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[W] Mendez v. Vaca

May 11, 1998

NIDIA CAROLINA MENDEZ AND BERENICE MENDEZ, MINORS, BY AND THROUGH, ANA ISABEL MELENDEZ, THEIR MOTHER AND NEXT FRIEND, PLAINTIFFS-APPELLANTS,
v.
JOSE J. VACA, MARIA T. VACA, AND LOUIS GUITRON, DEFENDANTS-APPELLEES.



Appeal from the Circuit Court of Cook County No. 95 L 14667 Honorable Edward R. Burr, judge Presiding.

The opinion of the court was delivered by: Justice O'mara Frossard

Plaintiff Ana Melendez, mother and next friend of minor plaintiffs Nidia and Berenice Mendez, appeals an interlocutory order dismissing three of the eight counts in plaintiffs' complaint against the family's landlords, defendants Jose Vaca, Maria Vaca and Louis Guitron. Ms. Melendez filed the initial complaint after her children exhibited injuries due to lead poisoning, which she asserts was caused by her landlords' negligence, violations of the Chicago Municipal Code (Municipal Code) and violations of the Illinois Lead Poisoning Prevention Act (Act)(410 ILCS 45/1 et seq. (West 1994)).

This interlocutory appeal addresses the trial court's dismissal of the counts of plaintiffs' complaint which assert violations of the Municipal Code. Specifically, the issue is whether the Municipal Code provides an express or implied private right of action for damages resulting from personal injuries caused by lead paint.

I. FACTS

From June 1993 until May 1994, minor plaintiffs and their family resided in an apartment located at 919 W. 32nd Street, which was rented from defendants Maria and Jose Vaca. From May 1994 until May 1995, the family resided in an apartment at 915 W. 32nd Street, which was rented from defendant Louis Guitron. Plaintiff Ana Melendez filed suit against defendants on her minor daughters' behalf, alleging that the premises in which the family lived contained deteriorating lead-based paint and dust that lead poisoned the children, causing them to suffer severe and permanent lead-related injuries.

Specifically, the complaint alleges that each defendant is liable in negligence and has violated the Illinois Lead Poisoning Protection Act and several sections of the Chicago Municipal Code pertaining to building maintenance and the prevention of lead hazards. The complaint also alleges that defendant Guitron used improper methods to abate the lead hazard in the family's apartment, compounding the minor plaintiffs' injuries.

Defendants filed a motion to dismiss under section 2-615 of the Code of Civil Procedure (735 ILCS 5/2-615 (West 1994) for failure to state a cause of action as to all counts except the negligence counts. On January 14, 1997, the trial court upheld all counts except counts III, IV, and IX, the counts that alleged direct violations of the Municipal Code. The trial court ruled that none of the cited sections of the Municipal Code gave plaintiffs an express or implied private remedy for damages. It is on this basis that plaintiffs appeal.

II. ANALYSIS

A. Standard of Review

In reviewing an order on a section 2-615 motion to dismiss, the court shall apply a de novo standard of review. Board of Library Trustees v. Cinco Construction, Inc., 276 Ill. App. 3d 417, 658 N.E.2d 473 (1995). Under a section 2-615 motion to dismiss, the court must determine whether the complaint sufficiently states a cause of action, and the merits of the case are not considered. Jesperson v. Minnesota Mining & Manufacturing Co., 288 Ill. App. 3d 889, 681 N.E.2d 67 (1997). Upon review, all well-pleaded facts are taken as true and considered in the light most favorable to the plaintiffs. Rodgers v. Whitley, 282 Ill. App. 3d 741, 668 N.E.2d 1023 (1996). The complaint is to be construed liberally and should only be dismissed when it appears that plaintiff could not recover under any set of facts. Illinois Graphics Co. v. Nickum, 159 Ill. 2d 469, 639 N.E.2d 1282 (1994).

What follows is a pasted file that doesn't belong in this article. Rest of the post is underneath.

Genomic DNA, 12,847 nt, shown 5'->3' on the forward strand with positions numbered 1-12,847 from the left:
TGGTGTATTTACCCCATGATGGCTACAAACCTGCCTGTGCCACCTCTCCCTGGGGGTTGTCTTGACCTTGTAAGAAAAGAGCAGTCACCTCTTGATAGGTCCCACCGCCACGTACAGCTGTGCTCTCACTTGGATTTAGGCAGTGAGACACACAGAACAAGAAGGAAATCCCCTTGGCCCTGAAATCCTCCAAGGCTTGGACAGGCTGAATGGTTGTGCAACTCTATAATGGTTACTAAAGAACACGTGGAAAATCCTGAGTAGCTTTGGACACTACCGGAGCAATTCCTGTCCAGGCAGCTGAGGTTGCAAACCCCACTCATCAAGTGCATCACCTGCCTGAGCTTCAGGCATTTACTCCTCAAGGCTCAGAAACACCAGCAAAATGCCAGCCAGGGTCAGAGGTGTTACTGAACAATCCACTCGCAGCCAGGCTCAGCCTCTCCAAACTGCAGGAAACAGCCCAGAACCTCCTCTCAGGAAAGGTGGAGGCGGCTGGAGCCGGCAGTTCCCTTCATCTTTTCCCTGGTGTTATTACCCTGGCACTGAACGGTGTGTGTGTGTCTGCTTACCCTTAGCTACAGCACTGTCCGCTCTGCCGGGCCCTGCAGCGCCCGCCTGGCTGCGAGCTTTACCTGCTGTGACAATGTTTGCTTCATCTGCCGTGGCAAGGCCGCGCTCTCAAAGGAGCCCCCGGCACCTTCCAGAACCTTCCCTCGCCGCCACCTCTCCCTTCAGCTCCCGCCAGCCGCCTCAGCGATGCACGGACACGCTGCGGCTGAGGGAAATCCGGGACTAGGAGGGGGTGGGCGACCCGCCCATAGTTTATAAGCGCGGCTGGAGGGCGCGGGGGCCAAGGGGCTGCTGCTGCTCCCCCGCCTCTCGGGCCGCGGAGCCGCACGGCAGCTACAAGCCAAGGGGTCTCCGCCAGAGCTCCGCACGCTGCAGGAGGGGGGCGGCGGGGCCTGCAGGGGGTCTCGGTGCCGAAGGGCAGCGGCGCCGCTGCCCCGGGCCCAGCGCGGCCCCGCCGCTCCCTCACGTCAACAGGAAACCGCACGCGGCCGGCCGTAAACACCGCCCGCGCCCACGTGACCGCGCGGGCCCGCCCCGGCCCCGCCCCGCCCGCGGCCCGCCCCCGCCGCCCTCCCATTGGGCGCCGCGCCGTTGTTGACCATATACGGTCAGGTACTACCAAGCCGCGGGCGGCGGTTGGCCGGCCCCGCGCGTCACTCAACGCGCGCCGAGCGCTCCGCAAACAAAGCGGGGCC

B. Chicago Residential Landlord and Tenant Ordinance

Plaintiffs first contend that section 5-12-110(e) of the Chicago Residential Landlord and Tenant Ordinance (Landlord Tenant Ordinance) expressly gives injured tenants a private right of action for damages against landlords who violate the ordinance. Chicago Municipal Code §5-12-110(e)(amended November 6, 1991). Plaintiffs assert defendants violated section 5-12-070 of the ordinance, which states:

"The landlord shall maintain the premises in compliance with all applicable provisions of the municipal code and shall promptly make any and all repairs necessary to fulfill this obligation." Chicago Municipal Code §5-12-070 (amended November 6, 1991).

The ordinance further provides:

"If there is material noncompliance by the landlord with the rental agreement or with section 5-12-070, the tenant may obtain injunctive relief, and/or recover damages by claim or defense. This subsection does not preclude the tenant from obtaining other relief to which he may be entitled under this chapter." Chicago Municipal Code §5-12-110(e)(amended November 6, 1991).

Plaintiffs contend that the peeling paint in the family's apartment constituted material noncompliance with section 5-12-070. However, an examination of the Landlord Tenant Ordinance in the context of the entire Municipal Code leads us to conclude that an express statutory right ...


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